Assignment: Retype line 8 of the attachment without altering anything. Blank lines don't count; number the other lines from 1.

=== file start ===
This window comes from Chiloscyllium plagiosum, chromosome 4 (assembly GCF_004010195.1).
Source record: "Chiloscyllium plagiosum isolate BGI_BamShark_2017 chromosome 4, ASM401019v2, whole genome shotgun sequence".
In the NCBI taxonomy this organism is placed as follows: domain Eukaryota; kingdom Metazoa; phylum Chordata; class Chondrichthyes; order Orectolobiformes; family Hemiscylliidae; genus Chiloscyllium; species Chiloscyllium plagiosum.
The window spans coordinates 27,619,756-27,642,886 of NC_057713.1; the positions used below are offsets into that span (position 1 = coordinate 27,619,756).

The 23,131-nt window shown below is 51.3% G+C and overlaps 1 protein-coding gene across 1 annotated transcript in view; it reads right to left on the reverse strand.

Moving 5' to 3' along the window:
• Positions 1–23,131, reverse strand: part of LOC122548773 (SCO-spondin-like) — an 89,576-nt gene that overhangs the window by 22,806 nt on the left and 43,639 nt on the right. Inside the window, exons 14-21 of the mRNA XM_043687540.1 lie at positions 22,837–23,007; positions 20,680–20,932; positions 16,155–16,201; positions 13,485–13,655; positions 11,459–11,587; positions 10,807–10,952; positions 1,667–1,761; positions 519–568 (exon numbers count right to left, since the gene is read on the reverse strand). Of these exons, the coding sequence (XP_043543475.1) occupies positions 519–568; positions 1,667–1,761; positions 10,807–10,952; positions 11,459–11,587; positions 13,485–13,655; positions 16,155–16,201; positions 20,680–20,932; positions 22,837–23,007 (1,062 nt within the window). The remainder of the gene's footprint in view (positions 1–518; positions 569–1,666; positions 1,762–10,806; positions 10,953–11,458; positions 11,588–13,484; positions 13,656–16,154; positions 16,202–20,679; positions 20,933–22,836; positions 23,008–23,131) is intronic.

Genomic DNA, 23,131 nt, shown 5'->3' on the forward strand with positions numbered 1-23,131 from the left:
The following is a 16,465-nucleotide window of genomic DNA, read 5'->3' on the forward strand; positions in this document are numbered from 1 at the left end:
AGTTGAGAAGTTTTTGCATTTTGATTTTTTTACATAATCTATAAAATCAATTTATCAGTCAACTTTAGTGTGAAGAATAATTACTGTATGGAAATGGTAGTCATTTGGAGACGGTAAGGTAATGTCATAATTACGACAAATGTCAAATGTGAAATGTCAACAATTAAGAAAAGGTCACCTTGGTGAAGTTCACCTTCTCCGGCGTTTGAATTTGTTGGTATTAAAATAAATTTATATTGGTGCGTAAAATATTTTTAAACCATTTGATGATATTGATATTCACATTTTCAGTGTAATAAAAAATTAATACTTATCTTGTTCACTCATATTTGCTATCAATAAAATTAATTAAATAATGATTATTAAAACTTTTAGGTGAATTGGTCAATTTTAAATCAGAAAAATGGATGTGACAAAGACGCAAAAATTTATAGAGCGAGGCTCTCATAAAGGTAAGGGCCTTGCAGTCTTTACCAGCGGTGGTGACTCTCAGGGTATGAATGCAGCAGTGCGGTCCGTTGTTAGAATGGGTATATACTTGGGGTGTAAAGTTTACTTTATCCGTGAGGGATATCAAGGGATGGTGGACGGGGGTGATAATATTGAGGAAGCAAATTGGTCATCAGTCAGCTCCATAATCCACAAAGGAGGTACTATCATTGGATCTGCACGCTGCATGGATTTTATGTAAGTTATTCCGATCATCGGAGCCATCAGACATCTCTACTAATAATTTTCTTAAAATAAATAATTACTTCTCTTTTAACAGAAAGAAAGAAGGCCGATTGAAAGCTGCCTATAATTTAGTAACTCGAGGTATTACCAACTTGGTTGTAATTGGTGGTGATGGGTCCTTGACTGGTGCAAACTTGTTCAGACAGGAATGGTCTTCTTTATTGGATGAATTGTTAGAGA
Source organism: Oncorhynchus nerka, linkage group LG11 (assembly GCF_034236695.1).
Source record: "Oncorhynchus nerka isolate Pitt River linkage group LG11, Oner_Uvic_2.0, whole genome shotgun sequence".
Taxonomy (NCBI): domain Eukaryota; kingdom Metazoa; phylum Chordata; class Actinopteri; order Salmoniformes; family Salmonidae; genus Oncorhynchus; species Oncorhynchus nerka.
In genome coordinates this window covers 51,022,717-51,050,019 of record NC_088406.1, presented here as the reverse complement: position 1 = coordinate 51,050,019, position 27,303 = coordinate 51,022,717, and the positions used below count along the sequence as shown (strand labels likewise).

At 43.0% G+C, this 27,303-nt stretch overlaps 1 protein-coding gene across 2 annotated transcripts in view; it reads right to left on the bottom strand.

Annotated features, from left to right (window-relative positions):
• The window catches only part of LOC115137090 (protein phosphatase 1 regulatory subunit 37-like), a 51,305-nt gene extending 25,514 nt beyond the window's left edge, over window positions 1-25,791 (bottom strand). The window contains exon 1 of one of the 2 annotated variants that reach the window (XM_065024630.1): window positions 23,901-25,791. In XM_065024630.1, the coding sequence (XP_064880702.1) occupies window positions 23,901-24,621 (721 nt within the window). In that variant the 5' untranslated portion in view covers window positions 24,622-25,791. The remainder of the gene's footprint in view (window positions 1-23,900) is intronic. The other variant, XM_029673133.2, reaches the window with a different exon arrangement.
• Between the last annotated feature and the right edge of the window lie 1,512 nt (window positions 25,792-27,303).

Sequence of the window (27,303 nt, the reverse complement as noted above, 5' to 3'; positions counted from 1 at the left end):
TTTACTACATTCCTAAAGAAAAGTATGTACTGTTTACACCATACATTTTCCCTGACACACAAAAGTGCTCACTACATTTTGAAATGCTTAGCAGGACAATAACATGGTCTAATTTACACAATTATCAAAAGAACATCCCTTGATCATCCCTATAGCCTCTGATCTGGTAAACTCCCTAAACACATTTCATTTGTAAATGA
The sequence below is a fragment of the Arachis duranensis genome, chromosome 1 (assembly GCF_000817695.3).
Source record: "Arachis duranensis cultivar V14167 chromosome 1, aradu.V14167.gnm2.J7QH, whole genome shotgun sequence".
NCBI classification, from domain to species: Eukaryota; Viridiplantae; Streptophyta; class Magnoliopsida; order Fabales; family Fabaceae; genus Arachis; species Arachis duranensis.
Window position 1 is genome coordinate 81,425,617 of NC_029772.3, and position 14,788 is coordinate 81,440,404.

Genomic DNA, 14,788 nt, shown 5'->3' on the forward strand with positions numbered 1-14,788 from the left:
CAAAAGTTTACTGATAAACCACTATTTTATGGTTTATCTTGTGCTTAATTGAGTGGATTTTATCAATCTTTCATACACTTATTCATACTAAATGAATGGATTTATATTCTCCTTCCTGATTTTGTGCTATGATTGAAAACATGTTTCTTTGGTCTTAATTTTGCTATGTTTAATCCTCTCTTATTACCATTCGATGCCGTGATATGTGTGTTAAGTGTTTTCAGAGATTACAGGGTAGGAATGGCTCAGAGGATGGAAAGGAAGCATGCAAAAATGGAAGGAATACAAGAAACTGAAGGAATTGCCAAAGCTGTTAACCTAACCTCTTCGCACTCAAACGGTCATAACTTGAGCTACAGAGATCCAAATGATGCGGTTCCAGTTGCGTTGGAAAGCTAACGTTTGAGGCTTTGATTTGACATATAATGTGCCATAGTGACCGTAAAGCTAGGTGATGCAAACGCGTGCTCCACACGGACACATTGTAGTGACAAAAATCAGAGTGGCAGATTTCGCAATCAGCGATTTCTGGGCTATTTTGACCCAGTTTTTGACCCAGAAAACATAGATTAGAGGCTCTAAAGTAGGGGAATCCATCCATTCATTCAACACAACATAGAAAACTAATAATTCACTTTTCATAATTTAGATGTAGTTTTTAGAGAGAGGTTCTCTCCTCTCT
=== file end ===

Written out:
Genomic DNA, 23,131 nt, shown 5'->3' on the forward strand with positions numbered 1-23,131 from the left: